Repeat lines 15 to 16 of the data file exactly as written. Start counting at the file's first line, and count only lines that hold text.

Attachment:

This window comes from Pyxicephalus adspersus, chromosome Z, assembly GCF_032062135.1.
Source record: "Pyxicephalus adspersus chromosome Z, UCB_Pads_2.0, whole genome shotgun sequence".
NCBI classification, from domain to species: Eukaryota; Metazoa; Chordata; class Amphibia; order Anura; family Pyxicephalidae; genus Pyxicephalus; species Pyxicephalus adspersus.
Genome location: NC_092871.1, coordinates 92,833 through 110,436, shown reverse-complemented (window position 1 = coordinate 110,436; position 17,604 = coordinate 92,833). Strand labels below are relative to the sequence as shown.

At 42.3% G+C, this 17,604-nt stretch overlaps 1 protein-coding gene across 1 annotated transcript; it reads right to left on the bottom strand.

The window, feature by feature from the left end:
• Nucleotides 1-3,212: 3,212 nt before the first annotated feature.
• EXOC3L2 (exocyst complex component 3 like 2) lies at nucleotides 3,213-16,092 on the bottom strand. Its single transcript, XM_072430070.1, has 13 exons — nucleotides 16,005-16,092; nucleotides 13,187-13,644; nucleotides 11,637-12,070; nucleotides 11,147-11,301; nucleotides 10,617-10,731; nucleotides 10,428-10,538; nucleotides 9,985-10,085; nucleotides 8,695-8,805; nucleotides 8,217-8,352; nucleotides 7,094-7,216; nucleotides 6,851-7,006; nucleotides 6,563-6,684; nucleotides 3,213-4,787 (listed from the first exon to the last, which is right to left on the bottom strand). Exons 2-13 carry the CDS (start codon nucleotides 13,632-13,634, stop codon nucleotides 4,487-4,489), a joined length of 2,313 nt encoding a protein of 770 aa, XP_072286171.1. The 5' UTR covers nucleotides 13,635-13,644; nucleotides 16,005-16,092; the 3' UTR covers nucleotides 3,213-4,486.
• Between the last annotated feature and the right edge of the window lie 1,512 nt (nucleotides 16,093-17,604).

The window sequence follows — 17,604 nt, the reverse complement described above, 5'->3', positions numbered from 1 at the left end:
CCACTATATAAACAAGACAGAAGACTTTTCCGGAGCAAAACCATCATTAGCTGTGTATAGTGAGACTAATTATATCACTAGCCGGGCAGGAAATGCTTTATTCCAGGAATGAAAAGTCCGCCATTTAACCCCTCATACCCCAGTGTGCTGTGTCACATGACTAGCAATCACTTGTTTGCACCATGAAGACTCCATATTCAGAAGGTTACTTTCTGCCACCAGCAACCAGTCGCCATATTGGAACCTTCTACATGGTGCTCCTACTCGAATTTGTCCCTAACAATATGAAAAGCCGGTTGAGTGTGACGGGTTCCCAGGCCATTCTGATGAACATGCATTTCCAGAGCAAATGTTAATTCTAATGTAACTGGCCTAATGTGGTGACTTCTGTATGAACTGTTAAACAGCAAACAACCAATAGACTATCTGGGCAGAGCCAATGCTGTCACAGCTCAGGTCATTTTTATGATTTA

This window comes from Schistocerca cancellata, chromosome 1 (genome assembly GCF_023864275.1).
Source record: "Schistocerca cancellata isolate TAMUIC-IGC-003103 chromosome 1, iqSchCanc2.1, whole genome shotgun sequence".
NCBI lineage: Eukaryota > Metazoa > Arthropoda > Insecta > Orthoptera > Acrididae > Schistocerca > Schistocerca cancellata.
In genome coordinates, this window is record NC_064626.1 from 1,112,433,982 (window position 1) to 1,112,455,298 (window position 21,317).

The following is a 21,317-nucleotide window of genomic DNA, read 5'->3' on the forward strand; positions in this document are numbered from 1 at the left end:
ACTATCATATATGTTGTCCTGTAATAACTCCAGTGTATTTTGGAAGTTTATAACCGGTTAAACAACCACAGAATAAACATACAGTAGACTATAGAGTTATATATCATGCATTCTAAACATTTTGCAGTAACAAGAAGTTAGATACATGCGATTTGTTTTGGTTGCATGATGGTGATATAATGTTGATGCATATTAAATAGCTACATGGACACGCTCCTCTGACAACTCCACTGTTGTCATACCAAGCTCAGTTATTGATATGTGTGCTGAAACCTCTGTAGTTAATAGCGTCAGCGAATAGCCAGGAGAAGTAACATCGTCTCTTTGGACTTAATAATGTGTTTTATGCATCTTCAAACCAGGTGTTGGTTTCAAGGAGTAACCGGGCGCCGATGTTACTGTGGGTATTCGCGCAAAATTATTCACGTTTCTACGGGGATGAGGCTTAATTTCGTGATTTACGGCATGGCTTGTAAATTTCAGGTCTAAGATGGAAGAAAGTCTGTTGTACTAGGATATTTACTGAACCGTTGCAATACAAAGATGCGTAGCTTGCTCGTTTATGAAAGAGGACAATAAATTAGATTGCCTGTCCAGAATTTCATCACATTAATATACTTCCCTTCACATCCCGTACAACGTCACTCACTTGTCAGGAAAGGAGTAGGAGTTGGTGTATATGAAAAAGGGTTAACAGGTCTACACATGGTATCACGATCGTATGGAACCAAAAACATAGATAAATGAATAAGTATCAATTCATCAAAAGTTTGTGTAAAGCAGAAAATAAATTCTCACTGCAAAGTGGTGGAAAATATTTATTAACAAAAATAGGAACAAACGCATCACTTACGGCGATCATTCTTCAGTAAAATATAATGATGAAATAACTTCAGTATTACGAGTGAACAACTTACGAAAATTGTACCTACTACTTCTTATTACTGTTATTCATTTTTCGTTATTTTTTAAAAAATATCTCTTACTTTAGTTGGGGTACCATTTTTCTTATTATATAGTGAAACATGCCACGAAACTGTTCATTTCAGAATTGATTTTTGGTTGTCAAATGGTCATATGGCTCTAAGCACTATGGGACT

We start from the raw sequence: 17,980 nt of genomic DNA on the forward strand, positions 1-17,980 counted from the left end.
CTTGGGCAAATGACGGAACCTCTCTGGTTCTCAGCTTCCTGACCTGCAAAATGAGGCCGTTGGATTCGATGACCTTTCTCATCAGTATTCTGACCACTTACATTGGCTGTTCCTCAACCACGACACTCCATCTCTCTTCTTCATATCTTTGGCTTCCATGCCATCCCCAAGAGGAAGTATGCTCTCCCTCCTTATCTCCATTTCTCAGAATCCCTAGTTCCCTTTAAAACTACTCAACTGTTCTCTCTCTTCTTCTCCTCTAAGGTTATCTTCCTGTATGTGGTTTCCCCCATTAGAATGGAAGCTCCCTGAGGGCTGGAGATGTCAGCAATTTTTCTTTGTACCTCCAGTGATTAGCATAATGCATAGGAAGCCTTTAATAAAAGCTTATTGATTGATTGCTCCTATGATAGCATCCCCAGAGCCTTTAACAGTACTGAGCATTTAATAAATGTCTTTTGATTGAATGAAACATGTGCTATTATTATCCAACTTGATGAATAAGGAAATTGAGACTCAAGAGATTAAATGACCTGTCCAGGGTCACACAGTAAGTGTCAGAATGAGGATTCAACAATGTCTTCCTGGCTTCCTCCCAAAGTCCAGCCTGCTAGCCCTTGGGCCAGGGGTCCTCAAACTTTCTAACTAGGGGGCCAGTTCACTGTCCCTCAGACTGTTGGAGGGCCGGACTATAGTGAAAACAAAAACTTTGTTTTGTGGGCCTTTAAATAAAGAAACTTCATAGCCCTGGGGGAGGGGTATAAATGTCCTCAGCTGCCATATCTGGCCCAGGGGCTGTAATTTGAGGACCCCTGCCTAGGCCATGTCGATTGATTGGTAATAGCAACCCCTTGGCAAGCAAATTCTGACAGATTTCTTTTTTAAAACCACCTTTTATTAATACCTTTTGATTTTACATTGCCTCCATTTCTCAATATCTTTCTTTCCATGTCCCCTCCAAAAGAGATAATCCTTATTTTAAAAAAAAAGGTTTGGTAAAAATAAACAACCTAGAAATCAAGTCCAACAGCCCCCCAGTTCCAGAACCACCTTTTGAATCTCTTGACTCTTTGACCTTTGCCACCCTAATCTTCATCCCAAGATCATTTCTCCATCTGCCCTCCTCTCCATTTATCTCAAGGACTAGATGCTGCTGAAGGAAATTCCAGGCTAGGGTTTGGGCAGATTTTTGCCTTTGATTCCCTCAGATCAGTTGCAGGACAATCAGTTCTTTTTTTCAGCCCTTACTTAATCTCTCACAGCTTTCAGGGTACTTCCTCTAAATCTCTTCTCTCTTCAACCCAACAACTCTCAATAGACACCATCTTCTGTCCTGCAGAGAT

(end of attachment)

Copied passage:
In genome coordinates, this window is record NC_064626.1 from 1,112,433,982 (window position 1) to 1,112,455,298 (window position 21,317).

The following is a 21,317-nucleotide window of genomic DNA, read 5'->3' on the forward strand; positions in this document are numbered from 1 at the left end: